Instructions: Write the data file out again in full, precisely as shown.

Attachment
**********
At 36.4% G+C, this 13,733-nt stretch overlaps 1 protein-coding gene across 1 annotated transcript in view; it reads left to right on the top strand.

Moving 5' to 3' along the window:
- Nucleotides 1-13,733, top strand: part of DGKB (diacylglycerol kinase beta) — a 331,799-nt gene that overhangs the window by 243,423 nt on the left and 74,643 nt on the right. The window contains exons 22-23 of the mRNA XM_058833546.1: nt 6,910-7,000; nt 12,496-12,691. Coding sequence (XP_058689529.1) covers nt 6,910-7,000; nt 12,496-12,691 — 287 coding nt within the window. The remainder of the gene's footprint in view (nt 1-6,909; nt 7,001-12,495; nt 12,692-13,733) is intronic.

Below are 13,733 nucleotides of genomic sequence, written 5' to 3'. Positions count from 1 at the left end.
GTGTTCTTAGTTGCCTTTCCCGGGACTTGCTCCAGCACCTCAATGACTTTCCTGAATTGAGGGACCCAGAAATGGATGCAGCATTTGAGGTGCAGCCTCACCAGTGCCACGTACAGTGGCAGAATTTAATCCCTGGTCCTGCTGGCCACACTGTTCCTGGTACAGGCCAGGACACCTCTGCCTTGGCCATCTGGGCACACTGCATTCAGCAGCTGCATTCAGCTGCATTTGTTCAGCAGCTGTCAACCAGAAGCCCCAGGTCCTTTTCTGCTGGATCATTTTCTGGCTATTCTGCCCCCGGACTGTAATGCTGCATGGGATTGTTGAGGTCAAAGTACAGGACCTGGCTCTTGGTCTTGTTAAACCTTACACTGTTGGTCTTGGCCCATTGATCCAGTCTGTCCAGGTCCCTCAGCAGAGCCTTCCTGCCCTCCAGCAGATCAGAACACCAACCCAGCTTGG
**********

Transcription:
At 36.4% G+C, this 13,733-nt stretch overlaps 1 protein-coding gene across 1 annotated transcript in view; it reads left to right on the top strand.

Moving 5' to 3' along the window:
- Nucleotides 1-13,733, top strand: part of DGKB (diacylglycerol kinase beta) — a 331,799-nt gene that overhangs the window by 243,423 nt on the left and 74,643 nt on the right. The window contains exons 22-23 of the mRNA XM_058833546.1: nt 6,910-7,000; nt 12,496-12,691. Coding sequence (XP_058689529.1) covers nt 6,910-7,000; nt 12,496-12,691 — 287 coding nt within the window. The remainder of the gene's footprint in view (nt 1-6,909; nt 7,001-12,495; nt 12,692-13,733) is intronic.

Below are 13,733 nucleotides of genomic sequence, written 5' to 3'. Positions count from 1 at the left end.
GTGTTCTTAGTTGCCTTTCCCGGGACTTGCTCCAGCACCTCAATGACTTTCCTGAATTGAGGGACCCAGAAATGGATGCAGCATTTGAGGTGCAGCCTCACCAGTGCCACGTACAGTGGCAGAATTTAATCCCTGGTCCTGCTGGCCACACTGTTCCTGGTACAGGCCAGGACACCTCTGCCTTGGCCATCTGGGCACACTGCATTCAGCAGCTGCATTCAGCTGCATTTGTTCAGCAGCTGTCAACCAGAAGCCCCAGGTCCTTTTCTGCTGGATCATTTTCTGGCTATTCTGCCCCCGGACTGTAATGCTGCATGGGATTGTTGAGGTCAAAGTACAGGACCTGGCTCTTGGTCTTGTTAAACCTTACACTGTTGGTCTTGGCCCATTGATCCAGTCTGTCCAGGTCCCTCAGCAGAGCCTTCCTGCCCTCCAGCAGATCAGAACACCAACCCAGCTTGG